Time for The Pause in The Gambling Expansion

of the debate over gambling pits possible economic benefits against assumed social costs. What are the broad impacts of gambling on society, on the tenor of our communities’ lives, on the weakest among us? Because they inevitably involve highly subjective, nonquantifiable factors, assessing these is a more controversial exercise than the more pleasant task of estimating economic benefits. How can one ruined life be compared with the benefits provided to another? How can the actual costs of gambling-related crime be measured? Where is the algorithm that would allow the pursuit of happiness to be measured against the blunt numbers of pathological gambling?

Time for a Pause
It may be that the expansion of gambling accurately reflects the will of the people, as expressed in referenda, state legislatures, tribal reservations, and in Washington. The impressive financial resources already accounted for by businesses, workers, and public officials further strengthen the industry’s ability to voice its interests. This Commission, however, believes that gambling is not merely a business like any other and that it should remain carefully regulated. Some Commissioners would wish it to be far more restricted, perhaps even prohibited. But overall, all agree that the country has gone very far very fast regarding an activity the consequences of which, frankly, no one really knows much about.
In an attempt to better understand those consequences, this Commission has examined many issues, received testimony from hundreds of individuals and organizations, and deliberated over a period of 2 years. This broad ingathering of information and discussion of issues will be reflected in the following chapters, which outline the parameters of the many debates, discuss the available evidence, and offer recommendations. Inevitably for a Commission of such diverse makeup, some differences in viewpoint refuse to melt away and the existing evidence is insufficient to compel a consensus. But there is an encouraging breadth of agreement among Commissioners on many individual issues, such as the immediate need to address pathological gambling; and on one big issue: The Commissioners believe it is time to consider a pause in the expansion of gambling. The purpose of the pause is not to wait for definitive answers to the subjects of dispute, because those may never come. Additional useful information is, of course, to be hoped for. But the continuing evolution of this dynamic industry has produced visible changes even in the short lifetime of this Commission and indicates that research will always trail far behind the issues of the day and moment. Instead, the purpose of this recommended pause is to encourage governments to do what to date few if any have done: To survey the results of their decisions and to determine if they have chosen wisely.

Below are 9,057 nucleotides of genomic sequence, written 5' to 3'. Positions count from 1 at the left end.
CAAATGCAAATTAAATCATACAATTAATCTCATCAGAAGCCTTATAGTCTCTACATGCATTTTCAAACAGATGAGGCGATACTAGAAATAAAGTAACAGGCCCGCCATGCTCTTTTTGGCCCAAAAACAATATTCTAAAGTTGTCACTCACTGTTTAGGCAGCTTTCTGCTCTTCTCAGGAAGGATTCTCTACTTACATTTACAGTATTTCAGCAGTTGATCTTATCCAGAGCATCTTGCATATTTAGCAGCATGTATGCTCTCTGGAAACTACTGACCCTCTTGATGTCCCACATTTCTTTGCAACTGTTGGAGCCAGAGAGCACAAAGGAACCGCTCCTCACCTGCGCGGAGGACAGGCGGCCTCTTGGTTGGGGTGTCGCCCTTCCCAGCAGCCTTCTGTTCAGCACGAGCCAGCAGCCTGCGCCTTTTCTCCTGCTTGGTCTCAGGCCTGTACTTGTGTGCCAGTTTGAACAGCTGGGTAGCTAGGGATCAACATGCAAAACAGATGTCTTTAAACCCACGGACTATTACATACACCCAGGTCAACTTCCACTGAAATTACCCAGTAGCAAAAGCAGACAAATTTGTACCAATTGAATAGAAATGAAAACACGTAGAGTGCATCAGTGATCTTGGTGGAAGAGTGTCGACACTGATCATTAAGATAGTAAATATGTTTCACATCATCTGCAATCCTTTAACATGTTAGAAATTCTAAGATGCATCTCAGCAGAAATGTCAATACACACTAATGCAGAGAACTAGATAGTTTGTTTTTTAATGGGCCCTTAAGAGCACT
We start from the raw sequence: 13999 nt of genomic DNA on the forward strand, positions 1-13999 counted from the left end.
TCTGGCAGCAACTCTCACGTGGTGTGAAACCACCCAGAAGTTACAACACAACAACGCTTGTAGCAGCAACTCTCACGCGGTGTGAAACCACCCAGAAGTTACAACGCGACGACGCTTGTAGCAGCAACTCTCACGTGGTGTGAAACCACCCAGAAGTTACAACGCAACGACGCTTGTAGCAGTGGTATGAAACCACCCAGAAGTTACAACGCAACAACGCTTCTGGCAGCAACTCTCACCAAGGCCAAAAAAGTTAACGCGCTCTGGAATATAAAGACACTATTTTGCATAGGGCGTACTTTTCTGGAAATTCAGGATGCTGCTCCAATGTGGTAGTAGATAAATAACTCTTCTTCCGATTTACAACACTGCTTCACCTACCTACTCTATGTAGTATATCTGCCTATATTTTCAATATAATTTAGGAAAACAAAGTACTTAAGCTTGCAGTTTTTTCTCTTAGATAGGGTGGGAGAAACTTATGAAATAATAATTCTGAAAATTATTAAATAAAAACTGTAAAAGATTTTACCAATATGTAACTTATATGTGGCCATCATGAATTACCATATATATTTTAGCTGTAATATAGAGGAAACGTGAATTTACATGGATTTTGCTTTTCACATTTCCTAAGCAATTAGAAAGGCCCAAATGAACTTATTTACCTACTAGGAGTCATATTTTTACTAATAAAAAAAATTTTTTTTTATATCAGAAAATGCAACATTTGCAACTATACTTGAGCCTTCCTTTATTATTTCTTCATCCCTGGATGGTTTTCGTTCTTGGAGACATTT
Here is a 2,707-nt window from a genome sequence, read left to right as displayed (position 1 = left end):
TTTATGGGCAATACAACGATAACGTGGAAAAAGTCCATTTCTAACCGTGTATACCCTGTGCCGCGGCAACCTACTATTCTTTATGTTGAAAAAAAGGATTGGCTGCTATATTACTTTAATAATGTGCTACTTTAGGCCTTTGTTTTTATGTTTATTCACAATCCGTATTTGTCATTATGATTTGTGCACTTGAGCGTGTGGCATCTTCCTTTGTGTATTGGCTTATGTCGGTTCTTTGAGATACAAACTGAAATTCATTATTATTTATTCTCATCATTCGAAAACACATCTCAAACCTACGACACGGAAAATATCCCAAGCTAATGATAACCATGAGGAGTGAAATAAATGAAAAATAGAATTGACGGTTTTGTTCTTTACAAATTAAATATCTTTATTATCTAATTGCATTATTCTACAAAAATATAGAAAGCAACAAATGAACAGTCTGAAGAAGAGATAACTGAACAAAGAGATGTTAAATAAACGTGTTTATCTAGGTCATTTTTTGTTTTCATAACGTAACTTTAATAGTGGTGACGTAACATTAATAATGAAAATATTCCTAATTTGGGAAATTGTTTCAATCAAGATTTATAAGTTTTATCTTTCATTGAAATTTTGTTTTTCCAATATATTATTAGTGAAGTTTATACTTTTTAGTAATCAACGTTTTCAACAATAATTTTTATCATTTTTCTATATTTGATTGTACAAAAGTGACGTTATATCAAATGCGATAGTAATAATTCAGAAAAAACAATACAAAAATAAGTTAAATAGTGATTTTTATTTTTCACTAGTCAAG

To restate: Virtually every aspect of legalized gambling is shaped by government decisions. Yet, virtually no state has conformed its decisions in this area to any overall plan, or even to its own stated objectives. Instead, in almost every state whatever policy exists toward gambling is more a collection of incremental and disconnected decisions than the result of deliberate purpose. The record of the federal government is even less laudatory. It is an open question whether the collective impact of decisions is even recognized by their makers, much less wanted by them. Does the result accord with the public good? What harmful effects could be remedied? Which benefits are being unnecessarily passed up?
Without a pause and reflection the future does indeed look worrisome. Were one to use the experience of the last quarter century to predict the evolution of gambling over the next, a likely scenario would be for gambling to continue to become more and more common, ultimately omnipresent in our lives and those of our children, with consequences no one can profess to know.
The Commission, through its research agenda, has added substantially to what is known about the impact of gambling in the United States. The